Some may that government makes far too many decisions for a direct form of democracy to be possible. This is true in a top-down governmental structure. Bur let's imagine a grass-roots democracy. A society where all decisions are made at a local level, and the whole of the community can be seen as a representative of itself. This is democracy at it's finest.
There are so many computers today, and computers feel as if they are everywhere - how could people not believe that a direct democracy is possible? In the near future, people will almost all have computers, and those who don't can use a public one or borrow others in order to vote.
Yes, direct democracy is possible in contemporary society. In fact, it is more possible today than at any previous time in history. Today, with the advent of the Internet, every citizen may have their position polled at a moment's notice. This allows for the democratic process to function in ways never before realized.
In theory, with the right technology and enough determination it could be done. There are more problems with direct democracy than just logistical and efficiency concerns however. Direct democracies tend to resemble mob rule, with only large groups getting their concerns addressed. It is also unlikely that enough voters would truly understand the implications of some of the more complicated issues in order to affect an appropriate response. That being said, it does make for an interesting thought experiment and there is value in thinking through the pros and cons of such a system. For example, the idea that such a system would by necessity require a more simplistic approach to law, thus removing at least some of the obfuscation and ambiguity we see in our current legislation is particularly interesting.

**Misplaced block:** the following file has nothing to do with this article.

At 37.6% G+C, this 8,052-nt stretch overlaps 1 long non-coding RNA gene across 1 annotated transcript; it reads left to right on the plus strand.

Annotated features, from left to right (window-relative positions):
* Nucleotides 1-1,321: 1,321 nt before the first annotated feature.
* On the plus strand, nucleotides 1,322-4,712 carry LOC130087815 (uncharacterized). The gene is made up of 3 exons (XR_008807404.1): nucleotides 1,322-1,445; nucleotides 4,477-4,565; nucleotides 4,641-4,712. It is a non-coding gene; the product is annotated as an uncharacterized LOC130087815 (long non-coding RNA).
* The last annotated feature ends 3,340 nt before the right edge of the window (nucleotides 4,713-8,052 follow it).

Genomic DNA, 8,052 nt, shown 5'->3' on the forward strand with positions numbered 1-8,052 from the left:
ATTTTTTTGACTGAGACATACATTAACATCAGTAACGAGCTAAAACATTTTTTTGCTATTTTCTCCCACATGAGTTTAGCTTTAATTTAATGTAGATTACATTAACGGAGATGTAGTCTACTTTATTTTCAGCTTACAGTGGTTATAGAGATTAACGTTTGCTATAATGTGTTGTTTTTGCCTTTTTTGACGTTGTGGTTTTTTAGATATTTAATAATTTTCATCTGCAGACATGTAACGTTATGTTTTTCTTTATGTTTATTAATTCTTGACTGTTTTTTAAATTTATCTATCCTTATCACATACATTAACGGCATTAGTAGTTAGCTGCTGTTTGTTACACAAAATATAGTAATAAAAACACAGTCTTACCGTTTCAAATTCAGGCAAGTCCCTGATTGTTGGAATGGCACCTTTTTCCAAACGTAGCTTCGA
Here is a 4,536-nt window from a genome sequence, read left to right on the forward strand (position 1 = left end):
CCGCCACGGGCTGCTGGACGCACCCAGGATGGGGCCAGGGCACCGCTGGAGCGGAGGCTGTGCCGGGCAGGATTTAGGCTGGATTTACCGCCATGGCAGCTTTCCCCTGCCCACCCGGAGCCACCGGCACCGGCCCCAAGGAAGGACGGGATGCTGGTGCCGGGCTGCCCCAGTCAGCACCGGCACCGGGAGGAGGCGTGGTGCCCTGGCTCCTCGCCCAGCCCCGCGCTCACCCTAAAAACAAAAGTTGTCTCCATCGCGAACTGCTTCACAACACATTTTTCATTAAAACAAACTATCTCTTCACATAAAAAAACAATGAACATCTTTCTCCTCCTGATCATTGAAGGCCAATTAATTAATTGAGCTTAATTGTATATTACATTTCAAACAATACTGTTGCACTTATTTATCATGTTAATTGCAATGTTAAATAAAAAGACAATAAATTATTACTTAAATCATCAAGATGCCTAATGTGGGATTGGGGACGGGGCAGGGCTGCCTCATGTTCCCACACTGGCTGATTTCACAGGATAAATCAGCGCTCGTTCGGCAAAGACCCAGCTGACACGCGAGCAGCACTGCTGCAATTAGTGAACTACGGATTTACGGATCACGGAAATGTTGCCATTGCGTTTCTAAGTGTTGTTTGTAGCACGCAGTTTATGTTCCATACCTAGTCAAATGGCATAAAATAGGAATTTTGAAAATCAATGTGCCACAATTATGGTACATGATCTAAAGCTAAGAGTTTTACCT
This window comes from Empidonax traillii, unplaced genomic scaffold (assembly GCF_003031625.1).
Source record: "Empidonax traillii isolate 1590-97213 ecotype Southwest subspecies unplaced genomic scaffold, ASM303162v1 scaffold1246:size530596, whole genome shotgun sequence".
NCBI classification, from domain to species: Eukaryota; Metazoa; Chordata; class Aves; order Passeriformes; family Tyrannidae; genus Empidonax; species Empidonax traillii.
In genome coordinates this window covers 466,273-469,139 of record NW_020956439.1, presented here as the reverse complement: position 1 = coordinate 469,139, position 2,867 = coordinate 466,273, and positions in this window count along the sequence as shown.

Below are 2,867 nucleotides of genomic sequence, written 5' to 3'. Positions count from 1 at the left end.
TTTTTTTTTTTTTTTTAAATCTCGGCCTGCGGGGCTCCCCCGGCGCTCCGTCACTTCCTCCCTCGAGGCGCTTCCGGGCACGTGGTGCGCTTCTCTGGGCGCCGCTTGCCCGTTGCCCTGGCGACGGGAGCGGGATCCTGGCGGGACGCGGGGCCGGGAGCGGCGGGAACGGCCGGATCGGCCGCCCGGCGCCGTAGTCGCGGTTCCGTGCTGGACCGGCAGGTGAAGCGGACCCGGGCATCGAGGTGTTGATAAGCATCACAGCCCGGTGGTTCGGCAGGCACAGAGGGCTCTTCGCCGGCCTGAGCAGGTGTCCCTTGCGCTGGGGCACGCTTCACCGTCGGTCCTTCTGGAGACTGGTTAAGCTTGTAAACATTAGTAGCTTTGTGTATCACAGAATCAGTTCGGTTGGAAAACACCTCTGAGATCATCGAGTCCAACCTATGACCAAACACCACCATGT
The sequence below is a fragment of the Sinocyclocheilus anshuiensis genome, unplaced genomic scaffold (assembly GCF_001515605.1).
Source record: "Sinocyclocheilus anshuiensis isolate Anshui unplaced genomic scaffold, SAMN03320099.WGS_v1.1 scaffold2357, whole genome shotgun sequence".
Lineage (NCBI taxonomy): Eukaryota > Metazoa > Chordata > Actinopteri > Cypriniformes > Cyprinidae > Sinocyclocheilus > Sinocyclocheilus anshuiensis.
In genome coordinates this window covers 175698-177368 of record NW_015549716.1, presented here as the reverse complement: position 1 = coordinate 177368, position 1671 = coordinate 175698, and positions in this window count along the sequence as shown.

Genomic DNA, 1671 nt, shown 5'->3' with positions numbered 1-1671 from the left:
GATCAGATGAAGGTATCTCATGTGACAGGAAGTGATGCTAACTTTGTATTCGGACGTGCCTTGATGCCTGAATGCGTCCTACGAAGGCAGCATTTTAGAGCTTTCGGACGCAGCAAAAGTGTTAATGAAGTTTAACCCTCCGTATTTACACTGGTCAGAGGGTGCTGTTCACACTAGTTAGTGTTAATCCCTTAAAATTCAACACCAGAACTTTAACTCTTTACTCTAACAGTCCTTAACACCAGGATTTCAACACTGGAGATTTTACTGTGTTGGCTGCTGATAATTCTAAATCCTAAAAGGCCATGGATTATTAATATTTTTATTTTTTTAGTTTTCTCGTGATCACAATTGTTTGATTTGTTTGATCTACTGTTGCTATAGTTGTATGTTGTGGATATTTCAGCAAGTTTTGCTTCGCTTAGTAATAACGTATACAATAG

You try getting humans to agree on something. The fact is no one will agree and without a form of leadership humans will recreate what is basically states. Human nature is to either lead or follow it's a sad thing but yes direct democracy equals humans going against who they are.
No, a direct democracy is not possible in contemporary society, because we do not all have enough time to spend legislating. It would be very expensive and time consuming if every person in the United States were to vote on every single bill. Also, most people are not very smart and would not do a good job directing the country.
A direct democracy is not possible in the modern world. There are far too many decisions that the government has to make every day for normal people to be involved. Our current system of representative democracy is a good balance that allows for people to be involved in the government.
Direct democracy is not possible in contemporary society. There are too many people in society and the government is too big for everyone to be directly involved in every decision. The model of representative democracy is more suited to the modern world. Unfortunately, direct democracy will never be practical in modern times.